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The Missing Ingredient in Thanksgiving

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By Kenneth Copeland

Here in the United States, we are blessed to have Thanksgiving as a national observance to thank God and honor Him for all He has given us. In reality, as Christians we have something to celebrate in Jesus Christ every day of the year.

The foundation of all our thanksgiving to God is the new covenant. In that covenant is protection, strength and the power of God as a Father to His children. It’s His desire that we remember everything that covenant means to us.

God established many feasts of thanksgiving in the Old Covenant. He told the people to shout and dance, rejoice and praise Him. And that’s what they did-they celebrated their covenant with God, thanking Him for blessing them. Deuteronomy 8:18 says, “But thou shalt remember the Lord thy God: for it is he that giveth thee power to get wealth….”

In the New Testament, Jesus said, “I am come that they might have life, and that they might have it more abundantly” (John 10:10). Now that’s something for us to shout about! When was the last time you praised God and thanked Jesus for the abundant life He’s provided for us?

It’s well worth the effort. Thanksgiving and praise to God will bring deliverance and freedom.

Give Thanks and Honor

The part of Thanksgiving most believers have missed is the element of honor. Malachi 1:6 says, “A son honoureth his father, and a servant his master: if then I be a father, where is mine honour? and if I be a master, where is my fear? saith the Lord of hosts….”

To honor someone, you have to delegate authority to that person. We fear, reverence or highly honor God by living life as He directs. To honor also means “to value, to esteem, to prize highly.” When you honor someone, you respect them for who they are, what they are and what they have done.

First Samuel 2:30 declares, “For them that honour me I will honour, and they that despise me shall be lightly esteemed.” In biblical language, if you fail to honor something or someone, you despise them.

Does God deserve to be honored? He created the heavens and the earth. He’s Almighty God, Master of all things. He sent His only Son, Jesus, who gave Himself to keep us from going to hell.

God deserves honor.

Giving thanks and honoring God is powerful. When you honor Him, He will honor you and take up your part.

Squanto: ‘Sent of God’

The Thanksgiving Day celebration as we know it actually began with an American Indian named Tisquantum or “Squanto” and Potlatch, an Indian covenant ceremony that involved feasting and the giving of precious gifts to one another in honor and covenant.

Squanto was from the Patuxet tribe, who lived at the place which later became known as Plymouth. In 1605, he was captured by an explorer and taken to England where he learned to speak English. Several years later, Captain John Smith brought him back to New England. Not long after returning, he was kidnapped with a number of other Indians who were taken to Spain to be sold as slaves. Local friars rescued them, taught them to read and write, and introduced them to Christianity. Squanto eventually traveled to England and in 1619 was able to return to his home.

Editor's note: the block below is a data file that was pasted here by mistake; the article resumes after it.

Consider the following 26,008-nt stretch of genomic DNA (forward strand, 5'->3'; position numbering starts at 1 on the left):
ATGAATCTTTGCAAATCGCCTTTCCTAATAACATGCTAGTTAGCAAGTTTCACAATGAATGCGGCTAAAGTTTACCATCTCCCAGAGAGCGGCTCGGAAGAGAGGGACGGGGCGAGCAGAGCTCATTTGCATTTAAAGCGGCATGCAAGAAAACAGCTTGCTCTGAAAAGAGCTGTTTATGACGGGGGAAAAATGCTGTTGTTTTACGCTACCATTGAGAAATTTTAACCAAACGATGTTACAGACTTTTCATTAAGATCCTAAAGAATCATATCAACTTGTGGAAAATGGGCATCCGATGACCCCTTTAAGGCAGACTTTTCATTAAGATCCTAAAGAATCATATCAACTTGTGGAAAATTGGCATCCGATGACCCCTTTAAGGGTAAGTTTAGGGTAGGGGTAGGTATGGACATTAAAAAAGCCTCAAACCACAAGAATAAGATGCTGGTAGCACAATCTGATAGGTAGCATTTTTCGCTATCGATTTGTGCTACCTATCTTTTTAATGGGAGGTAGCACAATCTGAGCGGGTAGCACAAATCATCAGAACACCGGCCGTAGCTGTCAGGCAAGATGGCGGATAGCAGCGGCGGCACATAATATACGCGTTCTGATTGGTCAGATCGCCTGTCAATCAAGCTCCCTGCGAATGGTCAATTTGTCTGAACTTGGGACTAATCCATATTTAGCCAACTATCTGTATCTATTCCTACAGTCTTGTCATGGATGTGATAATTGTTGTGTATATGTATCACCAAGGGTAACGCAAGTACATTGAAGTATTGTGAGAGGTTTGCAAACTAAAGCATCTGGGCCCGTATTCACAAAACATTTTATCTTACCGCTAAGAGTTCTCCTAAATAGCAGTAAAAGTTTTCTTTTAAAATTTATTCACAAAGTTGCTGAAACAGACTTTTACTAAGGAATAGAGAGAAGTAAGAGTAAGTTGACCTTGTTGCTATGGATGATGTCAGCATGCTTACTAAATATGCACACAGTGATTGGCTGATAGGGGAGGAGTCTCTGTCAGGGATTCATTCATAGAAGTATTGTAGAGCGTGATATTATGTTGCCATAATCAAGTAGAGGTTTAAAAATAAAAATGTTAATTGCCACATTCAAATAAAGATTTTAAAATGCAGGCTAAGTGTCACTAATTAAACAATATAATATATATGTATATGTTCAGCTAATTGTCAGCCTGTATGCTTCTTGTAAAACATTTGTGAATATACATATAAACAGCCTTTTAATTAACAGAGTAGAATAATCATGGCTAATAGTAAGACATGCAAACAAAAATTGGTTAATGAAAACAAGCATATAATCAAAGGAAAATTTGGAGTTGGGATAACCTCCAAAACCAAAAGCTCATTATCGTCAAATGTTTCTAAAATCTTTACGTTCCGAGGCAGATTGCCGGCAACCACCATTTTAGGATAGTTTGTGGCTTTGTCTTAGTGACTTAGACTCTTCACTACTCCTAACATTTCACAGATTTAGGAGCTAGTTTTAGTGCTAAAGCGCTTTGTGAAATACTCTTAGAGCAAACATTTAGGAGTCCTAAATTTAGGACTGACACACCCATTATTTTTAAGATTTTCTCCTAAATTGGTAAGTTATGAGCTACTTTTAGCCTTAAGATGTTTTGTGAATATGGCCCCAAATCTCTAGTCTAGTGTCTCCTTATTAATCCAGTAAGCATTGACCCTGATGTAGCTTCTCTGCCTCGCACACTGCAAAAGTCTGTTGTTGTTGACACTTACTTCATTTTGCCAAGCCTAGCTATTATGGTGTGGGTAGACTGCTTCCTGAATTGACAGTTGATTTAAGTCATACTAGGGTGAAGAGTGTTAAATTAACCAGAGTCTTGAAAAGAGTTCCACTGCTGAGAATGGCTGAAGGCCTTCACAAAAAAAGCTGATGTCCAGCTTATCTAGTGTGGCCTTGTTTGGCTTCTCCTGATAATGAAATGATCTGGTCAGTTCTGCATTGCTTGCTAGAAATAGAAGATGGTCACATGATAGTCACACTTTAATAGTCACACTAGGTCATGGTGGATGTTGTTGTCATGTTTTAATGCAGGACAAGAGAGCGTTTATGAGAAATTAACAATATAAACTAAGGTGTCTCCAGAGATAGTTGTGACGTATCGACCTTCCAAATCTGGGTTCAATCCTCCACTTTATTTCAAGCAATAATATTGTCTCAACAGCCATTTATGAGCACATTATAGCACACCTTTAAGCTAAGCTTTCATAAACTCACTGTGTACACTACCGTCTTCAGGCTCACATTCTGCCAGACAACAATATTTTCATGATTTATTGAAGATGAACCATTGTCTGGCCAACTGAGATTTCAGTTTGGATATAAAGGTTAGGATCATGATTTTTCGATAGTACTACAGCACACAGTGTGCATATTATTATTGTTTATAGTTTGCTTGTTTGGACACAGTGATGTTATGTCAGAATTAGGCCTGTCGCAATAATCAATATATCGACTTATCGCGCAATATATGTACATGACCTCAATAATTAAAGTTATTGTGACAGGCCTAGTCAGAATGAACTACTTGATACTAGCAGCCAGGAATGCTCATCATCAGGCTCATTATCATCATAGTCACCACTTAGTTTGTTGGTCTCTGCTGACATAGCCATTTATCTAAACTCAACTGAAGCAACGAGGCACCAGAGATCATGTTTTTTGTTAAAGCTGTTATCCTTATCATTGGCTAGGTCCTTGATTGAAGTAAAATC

When Squanto reached his village, he discovered his entire tribe had been killed by a plague. Being the only survivor, he went to live with a neighboring tribe, the Wampanoag.

I’ve heard it said, and I believe, Squanto was a strong Christian and a Bible scholar who started a great revival among the Indians and taught them the New Testament. He also eventually taught the settlers who would soon live at the place where his village once stood.

In November 1620, after enduring more than two months of difficult conditions on the Mayflower and being blown off course, the Pilgrims landed at Cape Cod. They had planned to settle north of the Virginia Colony, but instead found themselves in a desolate wilderness. Small shelters were hurriedly constructed, but they were unprepared for the harsh, New England winter and scarcity of food. Before spring, nearly half died from disease and starvation.

Squanto taught the Pilgrims how to grow corn, trap game and find fish. He also helped negotiate a peace treaty between the Pilgrims and surrounding Indian tribes. According to William Bradford, author of the book Of Plymouth Plantation, “Squanto…was a special instrument sent of God for their good beyond their expectation.”

The harvest brought enough food for the winter, and Gov. Bradford called for a day of thanksgiving. Chief Massasoit of the Wampanoag and 90 of his men came and stayed for three days of feasting and entertainment.

Although thanksgiving services had been held before in America, this was the first Thanksgiving festival with both the settlers and Indians participating in the event. They came together over Potlatch and gave thanks for the harvest.

The Nation Gives Thanks

President George Washington declared America’s first national Thanksgiving in 1789. It was not until 1863 that President Abraham Lincoln set aside the last Thursday of November as an annual national day of thanksgiving.

In 1941, Congress established the fourth Thursday of November as a permanent, national Thanksgiving holiday.

This Thanksgiving, spend time thanking and praising God for our Lord and Savior Jesus Christ and the new covenant. Give Him honor and praise for all the blessings He has given us